Survey methods and research into the importance and components of social emotional education have unlocked new avenues for investigating, discussing, and planning for a more holistic approach to education. This so-called “third space” in education – alongside the more traditional spaces of education for employment and education for citizenship – has long been neglected and is of particular interest to us now two decades into the 21st century. Global trends in school accountability and governance alongside the increasing integration of artificial intelligence into daily life threaten to further marginalize the cognitive, social, and emotional skills and values that are essential to human development. As this relatively new field within human development takes shape, it is imperative that the research community adopts a global lens that includes a diversity of voices and experiences that reflect our modern world.
AEMS Brief #1: What is This and Why Should We Care?
AEMS Brief #2: Empirical Research in Muslim Societies: Methods and Scope
The Mapping the Terrain study took place in two phases, in 2018-19 and 2019-20, and surveyed 40,227 people in 16 countries on a host of social emotional skills and values. In many of our partner countries Mapping the Terrain was the largest, most comprehensive, and in some cases first scientific inquiry into Social Emotional Education (SEE) ever conducted. As a research team coordinating this project in so many different contexts, we gave special attention to designing a sensitive research framework that could be adapted a bit in each country. Researchers who are considering their own work in these systems may benefit from some of our lessons learned:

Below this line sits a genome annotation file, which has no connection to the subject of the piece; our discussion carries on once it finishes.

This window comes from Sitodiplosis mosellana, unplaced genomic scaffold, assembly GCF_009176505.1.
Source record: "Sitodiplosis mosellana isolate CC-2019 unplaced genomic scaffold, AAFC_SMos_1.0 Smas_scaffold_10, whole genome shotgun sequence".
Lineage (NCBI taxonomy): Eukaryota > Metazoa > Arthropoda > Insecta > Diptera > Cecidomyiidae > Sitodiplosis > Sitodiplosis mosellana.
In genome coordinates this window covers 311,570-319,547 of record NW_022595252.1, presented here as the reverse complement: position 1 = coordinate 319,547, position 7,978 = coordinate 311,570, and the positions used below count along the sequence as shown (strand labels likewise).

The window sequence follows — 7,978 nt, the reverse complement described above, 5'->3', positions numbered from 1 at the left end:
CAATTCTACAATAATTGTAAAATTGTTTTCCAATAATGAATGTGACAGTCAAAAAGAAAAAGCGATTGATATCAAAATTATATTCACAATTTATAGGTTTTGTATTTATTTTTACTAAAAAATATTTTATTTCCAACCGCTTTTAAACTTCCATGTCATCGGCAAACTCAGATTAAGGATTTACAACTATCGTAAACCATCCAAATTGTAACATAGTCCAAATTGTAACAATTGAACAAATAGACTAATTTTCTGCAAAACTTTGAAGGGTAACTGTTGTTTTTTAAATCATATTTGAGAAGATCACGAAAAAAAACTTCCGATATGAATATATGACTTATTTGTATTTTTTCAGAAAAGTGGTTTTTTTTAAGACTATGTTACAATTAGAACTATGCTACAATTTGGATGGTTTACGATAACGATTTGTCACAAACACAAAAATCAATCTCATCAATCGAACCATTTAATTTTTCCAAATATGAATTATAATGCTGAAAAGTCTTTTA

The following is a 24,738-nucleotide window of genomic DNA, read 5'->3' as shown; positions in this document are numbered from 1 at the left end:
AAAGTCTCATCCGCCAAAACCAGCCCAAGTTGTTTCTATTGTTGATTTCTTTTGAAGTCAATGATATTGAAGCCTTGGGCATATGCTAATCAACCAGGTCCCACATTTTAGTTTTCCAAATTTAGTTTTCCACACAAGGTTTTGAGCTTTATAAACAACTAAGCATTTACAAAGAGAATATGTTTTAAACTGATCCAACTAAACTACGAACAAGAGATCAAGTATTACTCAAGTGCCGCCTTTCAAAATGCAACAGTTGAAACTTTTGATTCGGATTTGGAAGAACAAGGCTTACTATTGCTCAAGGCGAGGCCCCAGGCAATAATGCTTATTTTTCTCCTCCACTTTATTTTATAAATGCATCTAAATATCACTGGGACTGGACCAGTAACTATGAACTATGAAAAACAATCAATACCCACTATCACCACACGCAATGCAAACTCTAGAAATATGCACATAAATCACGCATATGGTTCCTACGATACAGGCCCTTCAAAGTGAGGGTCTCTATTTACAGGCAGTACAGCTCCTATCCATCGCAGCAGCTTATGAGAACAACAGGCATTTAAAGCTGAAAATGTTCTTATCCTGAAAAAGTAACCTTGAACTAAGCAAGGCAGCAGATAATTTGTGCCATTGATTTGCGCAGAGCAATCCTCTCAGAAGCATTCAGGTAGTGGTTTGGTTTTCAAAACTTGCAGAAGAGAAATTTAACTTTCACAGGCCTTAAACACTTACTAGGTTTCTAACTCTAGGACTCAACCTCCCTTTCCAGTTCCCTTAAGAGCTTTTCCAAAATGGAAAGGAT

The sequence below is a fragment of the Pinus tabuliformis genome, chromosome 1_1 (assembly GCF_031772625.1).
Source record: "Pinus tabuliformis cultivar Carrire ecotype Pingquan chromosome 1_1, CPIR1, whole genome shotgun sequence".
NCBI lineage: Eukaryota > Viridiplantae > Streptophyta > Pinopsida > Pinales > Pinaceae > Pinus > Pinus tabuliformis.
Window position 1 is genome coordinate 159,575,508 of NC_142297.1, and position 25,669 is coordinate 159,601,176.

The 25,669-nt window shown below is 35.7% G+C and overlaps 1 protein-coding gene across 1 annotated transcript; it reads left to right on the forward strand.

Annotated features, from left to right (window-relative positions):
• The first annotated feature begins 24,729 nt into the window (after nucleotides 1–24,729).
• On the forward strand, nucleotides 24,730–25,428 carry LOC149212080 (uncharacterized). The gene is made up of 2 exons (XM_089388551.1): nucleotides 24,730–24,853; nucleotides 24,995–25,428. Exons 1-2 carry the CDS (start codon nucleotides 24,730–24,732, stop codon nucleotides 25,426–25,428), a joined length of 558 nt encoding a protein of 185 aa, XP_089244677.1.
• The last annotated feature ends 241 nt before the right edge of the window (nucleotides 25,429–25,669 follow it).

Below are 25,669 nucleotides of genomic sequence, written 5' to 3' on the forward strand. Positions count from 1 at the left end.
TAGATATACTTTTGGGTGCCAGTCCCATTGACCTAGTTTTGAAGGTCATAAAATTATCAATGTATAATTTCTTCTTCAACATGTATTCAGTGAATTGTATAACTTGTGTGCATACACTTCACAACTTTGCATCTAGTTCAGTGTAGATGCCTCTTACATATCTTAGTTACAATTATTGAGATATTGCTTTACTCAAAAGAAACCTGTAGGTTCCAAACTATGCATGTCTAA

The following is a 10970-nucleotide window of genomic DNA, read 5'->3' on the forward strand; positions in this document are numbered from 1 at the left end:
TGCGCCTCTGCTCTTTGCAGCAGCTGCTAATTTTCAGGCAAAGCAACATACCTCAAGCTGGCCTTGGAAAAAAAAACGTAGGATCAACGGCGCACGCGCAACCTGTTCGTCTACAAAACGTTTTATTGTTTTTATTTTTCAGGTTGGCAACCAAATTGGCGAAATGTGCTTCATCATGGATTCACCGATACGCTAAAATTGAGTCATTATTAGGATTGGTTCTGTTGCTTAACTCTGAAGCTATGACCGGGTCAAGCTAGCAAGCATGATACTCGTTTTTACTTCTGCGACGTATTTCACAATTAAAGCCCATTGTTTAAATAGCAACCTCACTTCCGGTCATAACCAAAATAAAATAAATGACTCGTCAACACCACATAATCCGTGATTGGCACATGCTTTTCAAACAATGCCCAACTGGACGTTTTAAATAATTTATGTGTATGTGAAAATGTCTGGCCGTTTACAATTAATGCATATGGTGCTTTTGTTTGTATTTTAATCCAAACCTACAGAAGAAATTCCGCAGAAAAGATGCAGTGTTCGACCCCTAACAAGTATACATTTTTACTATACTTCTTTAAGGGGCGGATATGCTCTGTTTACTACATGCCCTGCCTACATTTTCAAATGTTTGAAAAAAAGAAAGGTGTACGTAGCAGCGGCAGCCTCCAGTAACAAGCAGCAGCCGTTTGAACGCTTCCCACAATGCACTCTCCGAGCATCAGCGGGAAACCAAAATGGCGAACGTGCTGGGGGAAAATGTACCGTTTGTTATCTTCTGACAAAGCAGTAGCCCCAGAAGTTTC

AEMS Brief #3: Ethical Values in Human Development
Adolescence is a critical stage in human development. It is a time when one’s identity and relation to society begin to take shape. There is, of course, differentiation in this development, but broad patterns have been observed, generalized, and formed into theoretical approaches. Developmental social science has been incorporated into the pedagogical practice and policy of educational systems across the globe to varying degrees. Furthering the integration of developmental research into educational practice is a goal of the AEMS research team. There has also been significant research demonstrating the critical role that cultural and political contexts play in shaping human development. Mapping the Terrain aims to explore and illuminate these contexts and to bring lessons from them to academic and policy arenas.
AEMS Brief #4: Cultivating Open-Mindedness in Education
Open-Mindedness is one of the three areas we identified as necessary for social transformation and that we utilized in the Mapping the Terrain study of Muslim societies. The rationale for focusing on Open-Mindedness, alongside Responsibility and Collaborative Collective, is because they were identified in previous literature as catalysts for change (for more on this, see our third brief). This week, we are exploring the ways in which educators can cultivate open-mindedness in their students as well as some of the expected benefits to society that will come from a a more open-minded generation of young people developing through adolescence and into adulthood. We see open mindedness to be a critical skill and mindset for all groups, communities, and walks of life.
AEMS Brief #5: Cultivating Responsibility in Education
Responsibility is the second of three areas we identified as necessary for social transformation and that we utilized in the Mapping the Terrain study of Muslim societies. The rationale for focusing on Open-Mindedness, alongside Responsibility and Collaborative Collective, is because they were identified in previous literature as catalysts for change (for more on this, see our third brief). This week, we are exploring the ways in which educators can cultivate personal and social responsibility in their students as well as some of the expected benefits to society that will come from a more responsibility focused curriculum and instruction supporting young people their development into adulthood. We see social responsibility as the guiding principle of social collaboration and cohesion.
AEMS Brief #6: Building and Investing in a Collaborative Collective